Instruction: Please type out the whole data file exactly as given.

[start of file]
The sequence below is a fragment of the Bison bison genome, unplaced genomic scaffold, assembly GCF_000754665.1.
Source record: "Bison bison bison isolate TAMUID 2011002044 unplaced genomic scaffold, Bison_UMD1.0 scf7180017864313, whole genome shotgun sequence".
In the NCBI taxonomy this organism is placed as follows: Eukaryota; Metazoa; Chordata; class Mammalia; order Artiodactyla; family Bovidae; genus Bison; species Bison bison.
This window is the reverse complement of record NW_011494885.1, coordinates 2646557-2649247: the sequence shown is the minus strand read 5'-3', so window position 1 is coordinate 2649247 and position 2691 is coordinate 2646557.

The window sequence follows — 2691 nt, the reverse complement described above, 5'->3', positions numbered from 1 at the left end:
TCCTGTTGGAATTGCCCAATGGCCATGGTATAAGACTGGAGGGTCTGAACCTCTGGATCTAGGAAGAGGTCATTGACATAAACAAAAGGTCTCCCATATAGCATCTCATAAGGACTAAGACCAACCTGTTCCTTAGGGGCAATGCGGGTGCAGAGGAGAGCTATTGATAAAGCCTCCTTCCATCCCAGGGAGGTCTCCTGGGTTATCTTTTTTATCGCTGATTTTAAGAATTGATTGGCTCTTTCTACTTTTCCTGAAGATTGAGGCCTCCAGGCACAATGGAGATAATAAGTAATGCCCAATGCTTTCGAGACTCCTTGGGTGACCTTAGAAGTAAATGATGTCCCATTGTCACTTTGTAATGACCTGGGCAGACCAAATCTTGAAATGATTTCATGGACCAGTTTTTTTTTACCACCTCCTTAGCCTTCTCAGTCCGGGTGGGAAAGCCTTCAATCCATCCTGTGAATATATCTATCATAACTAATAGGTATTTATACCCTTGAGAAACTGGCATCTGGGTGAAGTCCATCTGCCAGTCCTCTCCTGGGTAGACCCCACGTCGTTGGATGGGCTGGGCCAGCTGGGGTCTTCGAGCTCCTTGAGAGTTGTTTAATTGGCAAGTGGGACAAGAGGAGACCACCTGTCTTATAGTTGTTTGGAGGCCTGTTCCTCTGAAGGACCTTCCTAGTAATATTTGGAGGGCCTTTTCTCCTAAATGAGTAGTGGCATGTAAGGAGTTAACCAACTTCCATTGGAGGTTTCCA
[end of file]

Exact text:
The sequence below is a fragment of the Bison bison genome, unplaced genomic scaffold, assembly GCF_000754665.1.
Source record: "Bison bison bison isolate TAMUID 2011002044 unplaced genomic scaffold, Bison_UMD1.0 scf7180017864313, whole genome shotgun sequence".
In the NCBI taxonomy this organism is placed as follows: Eukaryota; Metazoa; Chordata; class Mammalia; order Artiodactyla; family Bovidae; genus Bison; species Bison bison.
This window is the reverse complement of record NW_011494885.1, coordinates 2646557-2649247: the sequence shown is the minus strand read 5'-3', so window position 1 is coordinate 2649247 and position 2691 is coordinate 2646557.

The window sequence follows — 2691 nt, the reverse complement described above, 5'->3', positions numbered from 1 at the left end:
TCCTGTTGGAATTGCCCAATGGCCATGGTATAAGACTGGAGGGTCTGAACCTCTGGATCTAGGAAGAGGTCATTGACATAAACAAAAGGTCTCCCATATAGCATCTCATAAGGACTAAGACCAACCTGTTCCTTAGGGGCAATGCGGGTGCAGAGGAGAGCTATTGATAAAGCCTCCTTCCATCCCAGGGAGGTCTCCTGGGTTATCTTTTTTATCGCTGATTTTAAGAATTGATTGGCTCTTTCTACTTTTCCTGAAGATTGAGGCCTCCAGGCACAATGGAGATAATAAGTAATGCCCAATGCTTTCGAGACTCCTTGGGTGACCTTAGAAGTAAATGATGTCCCATTGTCACTTTGTAATGACCTGGGCAGACCAAATCTTGAAATGATTTCATGGACCAGTTTTTTTTTACCACCTCCTTAGCCTTCTCAGTCCGGGTGGGAAAGCCTTCAATCCATCCTGTGAATATATCTATCATAACTAATAGGTATTTATACCCTTGAGAAACTGGCATCTGGGTGAAGTCCATCTGCCAGTCCTCTCCTGGGTAGACCCCACGTCGTTGGATGGGCTGGGCCAGCTGGGGTCTTCGAGCTCCTTGAGAGTTGTTTAATTGGCAAGTGGGACAAGAGGAGACCACCTGTCTTATAGTTGTTTGGAGGCCTGTTCCTCTGAAGGACCTTCCTAGTAATATTTGGAGGGCCTTTTCTCCTAAATGAGTAGTGGCATGTAAGGAGTTAACCAACTTCCATTGGAGGTTTCCA